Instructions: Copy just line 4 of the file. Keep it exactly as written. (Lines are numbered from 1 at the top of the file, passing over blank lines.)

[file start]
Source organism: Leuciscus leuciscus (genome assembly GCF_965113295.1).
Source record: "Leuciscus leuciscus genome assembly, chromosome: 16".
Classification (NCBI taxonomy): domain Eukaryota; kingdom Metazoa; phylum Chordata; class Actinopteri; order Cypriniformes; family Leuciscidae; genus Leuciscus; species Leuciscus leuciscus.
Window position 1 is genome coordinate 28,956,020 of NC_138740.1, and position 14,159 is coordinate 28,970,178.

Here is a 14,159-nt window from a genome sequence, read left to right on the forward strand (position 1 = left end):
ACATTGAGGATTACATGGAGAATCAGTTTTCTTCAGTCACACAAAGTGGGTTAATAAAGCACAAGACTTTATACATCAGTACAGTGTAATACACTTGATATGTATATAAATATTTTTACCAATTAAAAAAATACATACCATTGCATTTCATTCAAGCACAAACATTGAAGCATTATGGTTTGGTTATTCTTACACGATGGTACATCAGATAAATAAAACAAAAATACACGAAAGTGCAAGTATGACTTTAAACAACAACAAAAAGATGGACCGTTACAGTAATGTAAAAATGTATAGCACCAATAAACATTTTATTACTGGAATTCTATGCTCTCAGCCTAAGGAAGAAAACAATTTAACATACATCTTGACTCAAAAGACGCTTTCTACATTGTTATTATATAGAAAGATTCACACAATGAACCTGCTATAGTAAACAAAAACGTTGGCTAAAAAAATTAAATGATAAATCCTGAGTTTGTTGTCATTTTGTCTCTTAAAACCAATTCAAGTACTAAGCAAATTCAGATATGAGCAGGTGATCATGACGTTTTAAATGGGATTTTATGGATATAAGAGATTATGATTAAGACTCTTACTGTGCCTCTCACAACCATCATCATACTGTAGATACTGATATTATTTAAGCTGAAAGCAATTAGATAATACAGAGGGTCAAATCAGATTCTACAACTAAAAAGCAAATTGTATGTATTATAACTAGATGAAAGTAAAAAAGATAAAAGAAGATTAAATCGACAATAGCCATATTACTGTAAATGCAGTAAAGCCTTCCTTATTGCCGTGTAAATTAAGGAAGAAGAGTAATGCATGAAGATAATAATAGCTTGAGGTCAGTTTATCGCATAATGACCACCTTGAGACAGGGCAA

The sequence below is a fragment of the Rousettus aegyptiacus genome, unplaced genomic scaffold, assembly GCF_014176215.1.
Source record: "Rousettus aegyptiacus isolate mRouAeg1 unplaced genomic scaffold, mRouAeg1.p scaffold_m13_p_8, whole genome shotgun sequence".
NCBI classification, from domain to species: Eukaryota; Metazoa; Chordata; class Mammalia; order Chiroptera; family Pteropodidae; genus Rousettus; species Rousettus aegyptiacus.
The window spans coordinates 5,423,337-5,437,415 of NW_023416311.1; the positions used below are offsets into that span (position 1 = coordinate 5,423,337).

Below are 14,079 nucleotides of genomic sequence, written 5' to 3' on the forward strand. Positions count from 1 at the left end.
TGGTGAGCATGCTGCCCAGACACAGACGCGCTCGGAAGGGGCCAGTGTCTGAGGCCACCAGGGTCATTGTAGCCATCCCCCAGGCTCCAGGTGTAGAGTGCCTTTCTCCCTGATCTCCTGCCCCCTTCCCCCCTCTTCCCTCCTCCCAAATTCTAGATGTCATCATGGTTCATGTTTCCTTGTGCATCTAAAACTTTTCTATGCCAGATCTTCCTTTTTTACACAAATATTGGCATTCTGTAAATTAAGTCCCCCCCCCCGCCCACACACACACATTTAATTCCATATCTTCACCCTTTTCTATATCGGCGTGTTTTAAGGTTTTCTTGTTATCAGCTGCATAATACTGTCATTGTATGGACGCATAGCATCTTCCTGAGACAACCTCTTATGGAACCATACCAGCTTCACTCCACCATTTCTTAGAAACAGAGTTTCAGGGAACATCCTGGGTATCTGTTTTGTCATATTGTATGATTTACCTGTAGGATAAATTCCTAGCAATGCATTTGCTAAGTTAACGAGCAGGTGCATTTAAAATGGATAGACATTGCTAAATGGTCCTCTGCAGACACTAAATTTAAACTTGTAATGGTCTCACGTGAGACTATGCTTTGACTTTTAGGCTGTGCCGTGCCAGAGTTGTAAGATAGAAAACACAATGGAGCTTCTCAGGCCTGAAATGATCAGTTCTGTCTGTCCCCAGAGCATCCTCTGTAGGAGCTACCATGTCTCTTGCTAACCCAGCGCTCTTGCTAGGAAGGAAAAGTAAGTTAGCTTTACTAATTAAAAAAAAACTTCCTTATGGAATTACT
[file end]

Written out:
Window position 1 is genome coordinate 28,956,020 of NC_138740.1, and position 14,159 is coordinate 28,970,178.